Sweden is well-known for youth engagement into politics. How has the Swedish education system been breveted in order to determine the younger generations to adhere to political organisation and be a part of the governance?
The Swedish formal educational system includes, even if not perfectly, education on how the society and politics work formally, what parties there are and what they stand for, but also knowledge about how to become critical thinkers and to try out forming personal opinions.
Notwithstanding the formal educational system is not the only important aspect. In Sweden we have for example also a vivid civil society and in addition independent youth organizations connected to the political parties. Having a tradition of being active in civil society organizations of any kind helps young people to activate themselves for a cause together with others. Then we have the youth organizations connected to the political parties that campaigns and try to recruit as many members as possible. I have myself been active in the youth league of the Social Democratic Party in Sweden. What these organizations usually do is to go to the forums/places where young persons are to be found, recruit them to become members and take part in the activities of the organization. A big majority of the activities of the youth political organizations is focused around educating the youth about politics and to gain useful knowledge for being active in the political life. The aim is not to make all members future full-time politicians, but to make youth politically aware and engaged. The second aspect is as important as the first, if not even more.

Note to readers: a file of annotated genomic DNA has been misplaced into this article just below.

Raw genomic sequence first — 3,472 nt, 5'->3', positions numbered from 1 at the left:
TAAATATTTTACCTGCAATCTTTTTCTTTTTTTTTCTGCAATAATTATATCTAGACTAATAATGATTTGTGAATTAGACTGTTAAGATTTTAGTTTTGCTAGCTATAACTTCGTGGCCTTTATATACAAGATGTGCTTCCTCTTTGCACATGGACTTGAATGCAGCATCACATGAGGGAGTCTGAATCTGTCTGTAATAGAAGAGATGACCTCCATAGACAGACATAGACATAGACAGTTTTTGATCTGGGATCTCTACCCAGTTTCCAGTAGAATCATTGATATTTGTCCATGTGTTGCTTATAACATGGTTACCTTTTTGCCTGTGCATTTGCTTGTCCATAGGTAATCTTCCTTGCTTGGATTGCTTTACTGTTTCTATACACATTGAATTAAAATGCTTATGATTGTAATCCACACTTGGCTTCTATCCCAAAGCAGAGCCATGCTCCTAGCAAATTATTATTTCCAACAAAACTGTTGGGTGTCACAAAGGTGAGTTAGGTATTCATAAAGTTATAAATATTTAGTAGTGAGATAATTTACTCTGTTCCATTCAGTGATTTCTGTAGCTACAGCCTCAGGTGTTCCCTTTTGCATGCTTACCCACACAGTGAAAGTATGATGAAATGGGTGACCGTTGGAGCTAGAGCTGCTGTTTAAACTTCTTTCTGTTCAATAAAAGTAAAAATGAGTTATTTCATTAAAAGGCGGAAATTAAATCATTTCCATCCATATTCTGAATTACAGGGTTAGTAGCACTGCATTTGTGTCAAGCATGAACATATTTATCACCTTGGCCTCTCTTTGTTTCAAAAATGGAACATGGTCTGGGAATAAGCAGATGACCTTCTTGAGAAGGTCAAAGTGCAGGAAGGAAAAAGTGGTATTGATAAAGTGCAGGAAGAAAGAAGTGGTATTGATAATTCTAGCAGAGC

Sweden is also praised for the internal stability and rule of law. Has the engagement of all generations in governance determined this state of the things?
I would say that it could have affected, but there might also be many more reasons to it. One aspect to mention here is that Sweden has had time to build up the stability and rule of law. Sweden has for example not been affected by war during the last 100 years. Grave conflicts affect the stability of the country deeply and it takes time to rebuild it. I would say that trust among the people is one of the main determinants here. Trust among the inhabitants, sometimes called social capital, is crucial for people to believe in the politics, their politicians and the legal system. I would say that societal trust and engagement in politics go hand in hand. I believe that strengthening trust for the political and legal system is the main determinant to create engagement in governance – engagement that can foster stability and rule of law.